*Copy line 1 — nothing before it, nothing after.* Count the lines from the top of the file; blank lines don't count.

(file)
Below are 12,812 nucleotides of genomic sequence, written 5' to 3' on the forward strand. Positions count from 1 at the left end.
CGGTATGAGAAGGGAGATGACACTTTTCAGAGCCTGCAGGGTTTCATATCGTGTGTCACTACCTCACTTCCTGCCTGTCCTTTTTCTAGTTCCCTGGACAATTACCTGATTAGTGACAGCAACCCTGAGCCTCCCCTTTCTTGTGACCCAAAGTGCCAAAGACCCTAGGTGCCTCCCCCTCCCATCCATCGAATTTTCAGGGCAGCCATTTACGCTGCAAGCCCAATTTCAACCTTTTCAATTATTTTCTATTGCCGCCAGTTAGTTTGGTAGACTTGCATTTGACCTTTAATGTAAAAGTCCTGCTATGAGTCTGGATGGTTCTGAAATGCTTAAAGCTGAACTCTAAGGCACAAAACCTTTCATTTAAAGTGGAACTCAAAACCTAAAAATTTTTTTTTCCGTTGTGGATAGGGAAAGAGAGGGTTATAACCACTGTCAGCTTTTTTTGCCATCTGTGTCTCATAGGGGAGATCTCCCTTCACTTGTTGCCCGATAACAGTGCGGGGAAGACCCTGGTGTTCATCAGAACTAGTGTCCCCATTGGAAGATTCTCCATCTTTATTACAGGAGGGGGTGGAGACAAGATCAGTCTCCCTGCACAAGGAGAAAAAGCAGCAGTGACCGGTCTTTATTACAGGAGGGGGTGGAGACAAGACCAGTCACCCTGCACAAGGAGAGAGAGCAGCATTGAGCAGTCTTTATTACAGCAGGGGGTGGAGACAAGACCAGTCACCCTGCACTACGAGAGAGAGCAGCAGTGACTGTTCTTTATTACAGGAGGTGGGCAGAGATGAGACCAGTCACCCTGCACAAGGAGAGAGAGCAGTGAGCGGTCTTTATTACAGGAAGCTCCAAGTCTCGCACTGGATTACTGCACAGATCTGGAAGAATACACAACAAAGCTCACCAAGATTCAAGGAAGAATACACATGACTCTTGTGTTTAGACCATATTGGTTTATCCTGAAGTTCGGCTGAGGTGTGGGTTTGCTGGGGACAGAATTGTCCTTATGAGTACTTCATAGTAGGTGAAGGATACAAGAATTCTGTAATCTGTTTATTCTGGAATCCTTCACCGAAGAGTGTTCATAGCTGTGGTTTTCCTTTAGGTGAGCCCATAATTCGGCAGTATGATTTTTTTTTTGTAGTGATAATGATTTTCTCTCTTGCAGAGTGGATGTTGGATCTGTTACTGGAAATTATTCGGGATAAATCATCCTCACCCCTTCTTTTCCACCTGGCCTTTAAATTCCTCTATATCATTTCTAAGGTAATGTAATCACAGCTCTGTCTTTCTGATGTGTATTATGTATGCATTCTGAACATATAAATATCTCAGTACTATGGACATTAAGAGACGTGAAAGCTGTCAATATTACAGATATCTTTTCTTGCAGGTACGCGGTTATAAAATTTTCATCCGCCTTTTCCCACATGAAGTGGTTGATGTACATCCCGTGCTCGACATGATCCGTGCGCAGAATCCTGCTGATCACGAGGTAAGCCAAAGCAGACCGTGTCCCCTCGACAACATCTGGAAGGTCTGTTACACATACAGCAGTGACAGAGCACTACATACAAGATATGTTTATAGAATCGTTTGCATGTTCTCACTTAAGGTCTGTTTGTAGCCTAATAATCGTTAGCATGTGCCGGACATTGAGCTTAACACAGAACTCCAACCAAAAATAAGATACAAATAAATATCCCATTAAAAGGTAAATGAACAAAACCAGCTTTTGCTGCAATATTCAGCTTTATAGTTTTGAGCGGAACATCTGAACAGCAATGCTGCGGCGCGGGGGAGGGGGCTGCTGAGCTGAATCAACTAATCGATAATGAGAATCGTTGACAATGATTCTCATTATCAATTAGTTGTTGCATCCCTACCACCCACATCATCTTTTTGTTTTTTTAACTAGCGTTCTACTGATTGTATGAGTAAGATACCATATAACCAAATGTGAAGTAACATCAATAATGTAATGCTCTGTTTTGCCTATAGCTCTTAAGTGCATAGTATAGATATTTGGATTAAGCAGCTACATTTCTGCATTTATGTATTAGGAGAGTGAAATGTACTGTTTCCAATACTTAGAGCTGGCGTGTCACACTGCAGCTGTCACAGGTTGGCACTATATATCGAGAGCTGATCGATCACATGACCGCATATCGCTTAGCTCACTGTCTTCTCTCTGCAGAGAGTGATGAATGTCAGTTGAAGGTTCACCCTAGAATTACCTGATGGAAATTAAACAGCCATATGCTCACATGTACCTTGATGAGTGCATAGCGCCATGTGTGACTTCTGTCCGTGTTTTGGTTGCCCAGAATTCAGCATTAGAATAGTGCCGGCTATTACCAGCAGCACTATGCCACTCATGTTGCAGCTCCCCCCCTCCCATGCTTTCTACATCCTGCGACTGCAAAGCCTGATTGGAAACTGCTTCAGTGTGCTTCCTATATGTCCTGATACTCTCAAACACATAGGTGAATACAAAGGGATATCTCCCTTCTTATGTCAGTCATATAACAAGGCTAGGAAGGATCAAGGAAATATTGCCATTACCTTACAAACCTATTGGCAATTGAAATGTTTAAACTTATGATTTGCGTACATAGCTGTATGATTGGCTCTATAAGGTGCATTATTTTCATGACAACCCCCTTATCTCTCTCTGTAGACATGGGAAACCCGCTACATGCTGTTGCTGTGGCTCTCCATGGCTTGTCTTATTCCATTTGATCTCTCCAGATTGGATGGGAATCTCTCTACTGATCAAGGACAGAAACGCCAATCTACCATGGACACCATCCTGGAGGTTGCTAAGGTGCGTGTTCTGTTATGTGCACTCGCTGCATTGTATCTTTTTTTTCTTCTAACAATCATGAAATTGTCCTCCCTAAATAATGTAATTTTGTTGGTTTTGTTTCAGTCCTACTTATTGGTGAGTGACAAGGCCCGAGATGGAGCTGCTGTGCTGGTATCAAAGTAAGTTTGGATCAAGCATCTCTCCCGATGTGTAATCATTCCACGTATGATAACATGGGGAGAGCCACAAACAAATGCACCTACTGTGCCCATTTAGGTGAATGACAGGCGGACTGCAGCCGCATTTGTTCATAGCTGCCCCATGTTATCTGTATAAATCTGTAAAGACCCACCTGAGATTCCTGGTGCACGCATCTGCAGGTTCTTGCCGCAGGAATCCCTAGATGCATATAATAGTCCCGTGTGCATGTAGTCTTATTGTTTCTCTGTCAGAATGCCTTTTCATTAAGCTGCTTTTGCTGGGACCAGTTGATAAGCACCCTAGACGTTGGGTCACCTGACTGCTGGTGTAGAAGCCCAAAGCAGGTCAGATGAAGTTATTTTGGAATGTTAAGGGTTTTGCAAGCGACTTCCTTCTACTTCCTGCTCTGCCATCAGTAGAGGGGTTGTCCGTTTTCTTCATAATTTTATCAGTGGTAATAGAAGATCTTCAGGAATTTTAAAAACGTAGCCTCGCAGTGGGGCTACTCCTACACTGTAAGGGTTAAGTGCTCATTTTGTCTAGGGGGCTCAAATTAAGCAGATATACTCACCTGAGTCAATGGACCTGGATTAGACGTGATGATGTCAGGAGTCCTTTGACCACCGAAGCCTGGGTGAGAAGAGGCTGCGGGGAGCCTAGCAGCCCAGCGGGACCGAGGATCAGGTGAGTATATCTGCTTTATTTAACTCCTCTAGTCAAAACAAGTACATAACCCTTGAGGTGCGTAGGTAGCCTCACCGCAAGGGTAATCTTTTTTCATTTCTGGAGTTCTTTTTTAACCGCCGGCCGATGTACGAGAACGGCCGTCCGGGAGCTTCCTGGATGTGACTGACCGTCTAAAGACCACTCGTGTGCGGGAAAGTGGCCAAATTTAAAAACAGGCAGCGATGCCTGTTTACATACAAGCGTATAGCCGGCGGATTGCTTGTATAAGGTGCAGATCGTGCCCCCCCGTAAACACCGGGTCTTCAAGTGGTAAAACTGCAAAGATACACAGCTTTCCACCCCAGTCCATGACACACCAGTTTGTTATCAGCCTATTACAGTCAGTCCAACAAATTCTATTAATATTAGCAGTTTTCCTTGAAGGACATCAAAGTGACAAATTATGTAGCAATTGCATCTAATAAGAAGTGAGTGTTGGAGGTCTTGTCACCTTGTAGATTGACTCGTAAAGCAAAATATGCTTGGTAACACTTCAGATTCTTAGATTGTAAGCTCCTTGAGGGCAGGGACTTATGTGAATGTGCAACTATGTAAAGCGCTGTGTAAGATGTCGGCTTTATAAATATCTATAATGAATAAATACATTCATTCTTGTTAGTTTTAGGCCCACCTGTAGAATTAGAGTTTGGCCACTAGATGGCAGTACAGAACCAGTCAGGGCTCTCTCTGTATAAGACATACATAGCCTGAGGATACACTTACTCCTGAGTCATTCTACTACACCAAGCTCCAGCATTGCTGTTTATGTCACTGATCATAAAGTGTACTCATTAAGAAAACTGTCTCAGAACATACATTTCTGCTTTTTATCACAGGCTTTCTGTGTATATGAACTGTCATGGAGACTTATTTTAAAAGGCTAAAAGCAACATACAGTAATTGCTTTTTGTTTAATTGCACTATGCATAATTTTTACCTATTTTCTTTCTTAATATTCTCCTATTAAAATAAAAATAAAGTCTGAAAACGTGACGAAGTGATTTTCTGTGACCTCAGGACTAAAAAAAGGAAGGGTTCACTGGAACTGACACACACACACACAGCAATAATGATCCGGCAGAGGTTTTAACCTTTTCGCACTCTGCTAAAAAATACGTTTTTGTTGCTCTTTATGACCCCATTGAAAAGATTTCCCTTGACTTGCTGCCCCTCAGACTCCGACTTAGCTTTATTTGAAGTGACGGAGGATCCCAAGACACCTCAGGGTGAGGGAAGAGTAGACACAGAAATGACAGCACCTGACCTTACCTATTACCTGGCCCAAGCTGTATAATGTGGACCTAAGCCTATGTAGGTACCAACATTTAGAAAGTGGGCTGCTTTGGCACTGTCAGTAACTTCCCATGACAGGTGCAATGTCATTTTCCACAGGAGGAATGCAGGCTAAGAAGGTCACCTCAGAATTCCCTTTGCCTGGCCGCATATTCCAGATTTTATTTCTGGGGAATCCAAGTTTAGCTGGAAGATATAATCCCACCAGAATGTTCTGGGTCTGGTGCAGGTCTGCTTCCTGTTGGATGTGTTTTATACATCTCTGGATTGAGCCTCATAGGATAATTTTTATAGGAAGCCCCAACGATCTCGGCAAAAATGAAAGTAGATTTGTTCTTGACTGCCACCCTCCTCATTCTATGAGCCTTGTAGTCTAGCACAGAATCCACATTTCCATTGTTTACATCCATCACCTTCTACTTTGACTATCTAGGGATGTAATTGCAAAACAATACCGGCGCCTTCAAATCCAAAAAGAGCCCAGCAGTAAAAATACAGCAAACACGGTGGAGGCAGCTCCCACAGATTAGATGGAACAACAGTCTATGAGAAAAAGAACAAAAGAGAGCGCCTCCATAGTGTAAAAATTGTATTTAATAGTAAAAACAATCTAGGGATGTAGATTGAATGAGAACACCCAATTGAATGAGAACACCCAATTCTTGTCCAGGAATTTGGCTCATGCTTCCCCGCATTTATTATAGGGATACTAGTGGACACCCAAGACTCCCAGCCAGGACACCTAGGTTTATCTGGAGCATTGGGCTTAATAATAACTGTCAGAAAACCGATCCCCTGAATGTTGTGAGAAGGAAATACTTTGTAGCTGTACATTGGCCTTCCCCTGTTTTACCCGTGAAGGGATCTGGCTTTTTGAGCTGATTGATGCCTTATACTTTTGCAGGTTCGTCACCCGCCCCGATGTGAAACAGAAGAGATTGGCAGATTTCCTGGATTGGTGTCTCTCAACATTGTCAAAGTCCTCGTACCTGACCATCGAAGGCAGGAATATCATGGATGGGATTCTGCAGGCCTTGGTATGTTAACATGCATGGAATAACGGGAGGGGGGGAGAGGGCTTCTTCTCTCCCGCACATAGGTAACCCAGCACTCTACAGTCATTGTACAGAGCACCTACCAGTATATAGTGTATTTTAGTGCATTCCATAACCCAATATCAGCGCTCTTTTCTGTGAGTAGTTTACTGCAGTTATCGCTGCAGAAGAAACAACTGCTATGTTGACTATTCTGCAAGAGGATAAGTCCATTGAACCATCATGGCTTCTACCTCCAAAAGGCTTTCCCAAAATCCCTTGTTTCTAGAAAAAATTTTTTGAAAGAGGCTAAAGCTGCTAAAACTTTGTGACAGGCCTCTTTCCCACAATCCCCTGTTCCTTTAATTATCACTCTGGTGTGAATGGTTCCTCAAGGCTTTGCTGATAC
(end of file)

Below are 12,812 nucleotides of genomic sequence, written 5' to 3' on the forward strand. Positions count from 1 at the left end.